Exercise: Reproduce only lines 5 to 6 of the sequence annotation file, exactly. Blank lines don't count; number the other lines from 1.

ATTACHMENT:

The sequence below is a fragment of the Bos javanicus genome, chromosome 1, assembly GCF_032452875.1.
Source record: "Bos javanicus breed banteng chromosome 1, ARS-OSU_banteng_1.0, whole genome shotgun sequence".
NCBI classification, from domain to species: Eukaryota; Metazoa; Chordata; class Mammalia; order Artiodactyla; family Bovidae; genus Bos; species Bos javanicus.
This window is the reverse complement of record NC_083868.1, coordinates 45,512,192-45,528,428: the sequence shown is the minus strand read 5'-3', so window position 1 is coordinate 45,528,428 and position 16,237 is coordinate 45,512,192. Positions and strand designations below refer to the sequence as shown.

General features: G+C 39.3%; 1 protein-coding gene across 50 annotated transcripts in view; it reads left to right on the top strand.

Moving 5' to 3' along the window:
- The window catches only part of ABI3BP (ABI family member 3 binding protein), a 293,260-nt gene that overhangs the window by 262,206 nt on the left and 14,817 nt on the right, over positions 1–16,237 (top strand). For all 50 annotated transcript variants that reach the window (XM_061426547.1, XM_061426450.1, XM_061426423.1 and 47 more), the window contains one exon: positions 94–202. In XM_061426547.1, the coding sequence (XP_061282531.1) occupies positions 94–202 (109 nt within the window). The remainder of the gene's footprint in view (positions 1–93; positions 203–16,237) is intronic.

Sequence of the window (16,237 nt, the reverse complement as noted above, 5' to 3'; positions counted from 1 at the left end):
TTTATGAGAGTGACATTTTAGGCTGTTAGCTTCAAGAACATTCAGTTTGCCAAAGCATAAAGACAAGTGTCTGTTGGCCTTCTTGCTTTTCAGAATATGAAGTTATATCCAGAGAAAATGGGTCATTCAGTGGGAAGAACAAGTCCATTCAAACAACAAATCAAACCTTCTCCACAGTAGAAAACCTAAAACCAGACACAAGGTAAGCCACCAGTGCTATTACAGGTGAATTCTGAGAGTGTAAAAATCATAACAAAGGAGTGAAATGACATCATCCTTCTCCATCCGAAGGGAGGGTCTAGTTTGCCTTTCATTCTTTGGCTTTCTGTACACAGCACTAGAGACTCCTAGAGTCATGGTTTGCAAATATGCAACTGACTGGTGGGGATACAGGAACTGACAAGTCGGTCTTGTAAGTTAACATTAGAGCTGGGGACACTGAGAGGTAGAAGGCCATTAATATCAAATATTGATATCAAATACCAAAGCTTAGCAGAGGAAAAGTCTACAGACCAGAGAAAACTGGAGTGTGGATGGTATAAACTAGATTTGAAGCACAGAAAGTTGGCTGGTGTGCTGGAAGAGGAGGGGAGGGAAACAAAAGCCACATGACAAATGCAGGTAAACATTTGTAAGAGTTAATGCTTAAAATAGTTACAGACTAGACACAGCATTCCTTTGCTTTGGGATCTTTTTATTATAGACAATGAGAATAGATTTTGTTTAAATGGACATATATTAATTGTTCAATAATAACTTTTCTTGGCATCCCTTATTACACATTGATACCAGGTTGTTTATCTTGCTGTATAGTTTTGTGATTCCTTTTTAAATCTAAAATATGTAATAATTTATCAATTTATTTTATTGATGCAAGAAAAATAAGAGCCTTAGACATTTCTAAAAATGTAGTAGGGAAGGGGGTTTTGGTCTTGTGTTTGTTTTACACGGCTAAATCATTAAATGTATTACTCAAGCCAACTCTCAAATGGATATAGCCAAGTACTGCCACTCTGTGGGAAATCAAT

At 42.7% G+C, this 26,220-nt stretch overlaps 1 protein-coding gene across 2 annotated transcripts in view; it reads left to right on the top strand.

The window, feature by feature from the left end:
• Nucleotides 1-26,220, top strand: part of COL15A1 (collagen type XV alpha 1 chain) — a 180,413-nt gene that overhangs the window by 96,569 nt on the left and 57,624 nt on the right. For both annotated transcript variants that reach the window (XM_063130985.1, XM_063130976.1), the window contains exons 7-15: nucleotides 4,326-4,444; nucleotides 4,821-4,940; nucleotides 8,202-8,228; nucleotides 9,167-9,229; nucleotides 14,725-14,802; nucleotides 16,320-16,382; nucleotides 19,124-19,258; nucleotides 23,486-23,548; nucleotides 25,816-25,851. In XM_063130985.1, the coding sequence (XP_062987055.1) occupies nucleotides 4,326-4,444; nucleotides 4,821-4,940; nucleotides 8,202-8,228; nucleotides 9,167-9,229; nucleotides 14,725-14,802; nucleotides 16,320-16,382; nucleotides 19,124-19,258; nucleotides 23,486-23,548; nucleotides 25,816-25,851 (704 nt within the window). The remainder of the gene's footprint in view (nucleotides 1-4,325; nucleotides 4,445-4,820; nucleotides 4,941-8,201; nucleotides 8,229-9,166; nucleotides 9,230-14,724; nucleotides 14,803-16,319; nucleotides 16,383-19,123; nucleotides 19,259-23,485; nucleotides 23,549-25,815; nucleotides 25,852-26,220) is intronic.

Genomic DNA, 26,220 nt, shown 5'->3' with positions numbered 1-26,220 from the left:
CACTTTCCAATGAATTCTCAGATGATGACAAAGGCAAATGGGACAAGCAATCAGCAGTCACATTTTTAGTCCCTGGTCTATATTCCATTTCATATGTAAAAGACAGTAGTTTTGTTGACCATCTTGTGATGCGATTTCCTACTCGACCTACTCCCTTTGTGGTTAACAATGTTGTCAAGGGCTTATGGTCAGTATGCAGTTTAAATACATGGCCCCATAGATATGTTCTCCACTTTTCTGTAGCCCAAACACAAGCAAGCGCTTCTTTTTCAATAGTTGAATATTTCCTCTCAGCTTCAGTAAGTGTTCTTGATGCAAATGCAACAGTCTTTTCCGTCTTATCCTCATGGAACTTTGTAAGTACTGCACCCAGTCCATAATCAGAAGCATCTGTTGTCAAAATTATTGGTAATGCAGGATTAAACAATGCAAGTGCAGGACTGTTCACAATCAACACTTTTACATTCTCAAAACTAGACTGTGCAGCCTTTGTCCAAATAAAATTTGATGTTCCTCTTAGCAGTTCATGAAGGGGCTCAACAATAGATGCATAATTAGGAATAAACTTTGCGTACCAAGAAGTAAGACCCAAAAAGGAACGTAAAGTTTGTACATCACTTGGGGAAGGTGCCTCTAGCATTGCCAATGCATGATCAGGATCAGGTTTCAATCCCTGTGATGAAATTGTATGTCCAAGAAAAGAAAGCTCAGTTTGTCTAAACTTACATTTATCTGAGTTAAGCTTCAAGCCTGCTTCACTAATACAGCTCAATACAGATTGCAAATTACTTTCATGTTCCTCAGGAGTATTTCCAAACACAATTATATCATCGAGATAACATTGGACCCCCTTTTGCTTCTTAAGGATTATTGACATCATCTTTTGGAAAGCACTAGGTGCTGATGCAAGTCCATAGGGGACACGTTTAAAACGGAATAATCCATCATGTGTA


General features: G+C 39.3%; 1 protein-coding gene across 50 annotated transcripts in view; it reads left to right on the top strand.

Moving 5' to 3' along the window: